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Congolese kill 800 ‘witches’

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KAMPALA, Uganda — People in northeastern Congo have killed more than 800 suspected witches they blame for diseases in the remote, heavily forested area, a state-run Ugandan newspaper reported Thursday.

Ugandan army commander Maj. Gen. Odongo Jeje confirmed that killings had taken place in Congo's Ituri province, where the army is nominally in control, but declined to say how many.

The New Vision newspaper quoted the Ugandan military commander in Aru, Lt. Col. Fenekasi Mugenyi, as saying 800 people had been killed as of July 8.

Residents of Aru, 50 miles south of Sudan, began killing people suspected of witchcraft in mid-June, but the killings have been stopped by Ugandan forces, Jeje said Thursday.

"I have just contacted the officers there and the situation is calm. Nobody will give you the exact figure because nobody has gone to the villages to count the bodies; there are estimates," Jeje said.

Ugandan army officials had said a week ago that villagers had hacked to death about 200 suspected witches in the area.

A senior military officer told The Associated Press last week that Ugandan forces were being withdrawn from Ituri in keeping with the Congolese peace process, which requires all foreign forces to withdraw from Congo.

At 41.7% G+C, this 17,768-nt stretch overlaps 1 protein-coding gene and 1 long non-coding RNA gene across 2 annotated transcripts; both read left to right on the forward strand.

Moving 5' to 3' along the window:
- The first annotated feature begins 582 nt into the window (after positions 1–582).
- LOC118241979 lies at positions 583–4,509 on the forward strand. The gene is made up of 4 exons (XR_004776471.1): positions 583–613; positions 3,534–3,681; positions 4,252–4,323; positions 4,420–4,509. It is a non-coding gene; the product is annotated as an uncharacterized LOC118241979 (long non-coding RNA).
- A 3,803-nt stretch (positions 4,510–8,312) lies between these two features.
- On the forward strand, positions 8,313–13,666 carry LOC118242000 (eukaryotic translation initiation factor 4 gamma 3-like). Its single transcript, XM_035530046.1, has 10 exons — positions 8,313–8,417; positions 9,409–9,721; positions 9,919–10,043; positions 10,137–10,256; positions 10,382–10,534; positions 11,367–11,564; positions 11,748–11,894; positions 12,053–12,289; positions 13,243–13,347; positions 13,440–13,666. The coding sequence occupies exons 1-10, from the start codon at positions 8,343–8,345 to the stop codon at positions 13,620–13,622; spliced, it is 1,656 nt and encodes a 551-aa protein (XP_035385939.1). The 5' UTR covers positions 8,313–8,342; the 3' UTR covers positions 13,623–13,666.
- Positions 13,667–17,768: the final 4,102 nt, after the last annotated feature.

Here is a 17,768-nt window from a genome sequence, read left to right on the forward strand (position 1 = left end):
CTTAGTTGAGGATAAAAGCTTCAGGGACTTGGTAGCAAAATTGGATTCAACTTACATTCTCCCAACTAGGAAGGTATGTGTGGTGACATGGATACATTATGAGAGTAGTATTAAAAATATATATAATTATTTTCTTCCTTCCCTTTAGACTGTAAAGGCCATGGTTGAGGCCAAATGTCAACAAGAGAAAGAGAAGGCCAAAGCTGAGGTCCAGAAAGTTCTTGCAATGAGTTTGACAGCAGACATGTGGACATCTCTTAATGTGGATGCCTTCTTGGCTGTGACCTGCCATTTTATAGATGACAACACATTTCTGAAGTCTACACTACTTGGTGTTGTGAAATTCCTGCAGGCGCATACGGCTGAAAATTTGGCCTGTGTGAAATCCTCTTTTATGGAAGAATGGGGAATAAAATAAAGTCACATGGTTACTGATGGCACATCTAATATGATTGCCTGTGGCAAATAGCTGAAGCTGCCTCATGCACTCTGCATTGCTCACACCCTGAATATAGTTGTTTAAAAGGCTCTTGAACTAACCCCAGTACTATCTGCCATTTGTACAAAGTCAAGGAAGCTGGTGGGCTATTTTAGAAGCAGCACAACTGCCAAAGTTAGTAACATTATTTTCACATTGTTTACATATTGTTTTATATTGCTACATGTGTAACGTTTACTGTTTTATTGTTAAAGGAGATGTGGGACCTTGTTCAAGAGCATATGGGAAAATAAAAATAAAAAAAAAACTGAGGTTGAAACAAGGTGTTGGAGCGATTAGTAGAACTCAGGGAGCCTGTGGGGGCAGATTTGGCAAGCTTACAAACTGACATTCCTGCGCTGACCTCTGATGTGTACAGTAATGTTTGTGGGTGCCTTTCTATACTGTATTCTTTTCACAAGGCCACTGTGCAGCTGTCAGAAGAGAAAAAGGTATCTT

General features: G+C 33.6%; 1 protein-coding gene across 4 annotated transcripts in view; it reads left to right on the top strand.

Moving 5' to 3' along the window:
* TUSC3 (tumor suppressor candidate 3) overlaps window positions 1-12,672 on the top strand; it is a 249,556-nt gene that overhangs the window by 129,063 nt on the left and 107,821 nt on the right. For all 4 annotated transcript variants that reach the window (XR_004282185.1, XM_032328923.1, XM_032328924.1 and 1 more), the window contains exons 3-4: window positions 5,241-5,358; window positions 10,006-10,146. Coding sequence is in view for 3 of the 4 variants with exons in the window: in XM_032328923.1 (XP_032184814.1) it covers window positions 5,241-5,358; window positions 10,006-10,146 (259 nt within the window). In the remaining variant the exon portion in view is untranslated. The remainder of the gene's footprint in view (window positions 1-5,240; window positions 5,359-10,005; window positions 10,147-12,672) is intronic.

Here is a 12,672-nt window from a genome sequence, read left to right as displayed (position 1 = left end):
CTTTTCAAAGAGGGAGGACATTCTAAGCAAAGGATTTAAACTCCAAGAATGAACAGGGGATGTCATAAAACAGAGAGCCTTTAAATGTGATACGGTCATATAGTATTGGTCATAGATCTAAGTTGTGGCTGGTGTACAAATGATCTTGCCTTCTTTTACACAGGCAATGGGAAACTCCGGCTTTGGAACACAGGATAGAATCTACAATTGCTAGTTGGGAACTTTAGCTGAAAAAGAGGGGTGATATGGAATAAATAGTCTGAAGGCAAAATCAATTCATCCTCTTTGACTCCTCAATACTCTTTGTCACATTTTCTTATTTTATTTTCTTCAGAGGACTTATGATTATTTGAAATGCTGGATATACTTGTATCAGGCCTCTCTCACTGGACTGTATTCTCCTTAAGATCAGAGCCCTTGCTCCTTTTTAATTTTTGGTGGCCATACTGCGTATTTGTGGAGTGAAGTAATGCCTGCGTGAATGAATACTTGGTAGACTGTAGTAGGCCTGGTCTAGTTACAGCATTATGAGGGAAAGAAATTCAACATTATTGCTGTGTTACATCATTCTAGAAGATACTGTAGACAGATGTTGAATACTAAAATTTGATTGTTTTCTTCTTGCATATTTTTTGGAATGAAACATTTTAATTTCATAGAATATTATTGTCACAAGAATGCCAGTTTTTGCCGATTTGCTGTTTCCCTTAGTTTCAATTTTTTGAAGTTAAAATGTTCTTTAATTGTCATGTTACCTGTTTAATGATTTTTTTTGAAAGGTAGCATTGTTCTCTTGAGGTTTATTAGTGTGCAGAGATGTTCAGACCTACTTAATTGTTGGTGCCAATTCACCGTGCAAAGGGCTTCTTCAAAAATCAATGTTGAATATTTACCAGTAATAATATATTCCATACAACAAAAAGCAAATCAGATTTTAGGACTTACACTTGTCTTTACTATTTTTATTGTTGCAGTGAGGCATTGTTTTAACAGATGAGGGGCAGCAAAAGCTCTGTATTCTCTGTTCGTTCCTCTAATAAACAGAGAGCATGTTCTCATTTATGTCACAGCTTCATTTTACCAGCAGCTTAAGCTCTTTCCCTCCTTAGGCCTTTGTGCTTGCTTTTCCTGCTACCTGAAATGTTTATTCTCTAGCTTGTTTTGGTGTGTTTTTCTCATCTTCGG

Uganda and Rwanda entered Congo in August 1998 to back rebels opposed to then Congolese President Laurent Kabila. The rebels accused him of ethnic warmongering and Ugandan and Rwanda accused him of backing rebels using Congo to launch attacks on those countries.

Reports from the area, where there are few roads, no regular telephones or electricity, are difficult to confirm. The area, which borders northwestern Uganda and southern Sudan, is also home to 74,000 Sudanese refugees, according to the U.N. refugee agency.

The area was once a rich agricultural zone, but a series of rebellions have left communities destroyed since the 1960s.

The war that began three years ago has made matters worse. Villagers have often targeted those displaced by the war. Drugs are also less available to treat diseases endemic to the area.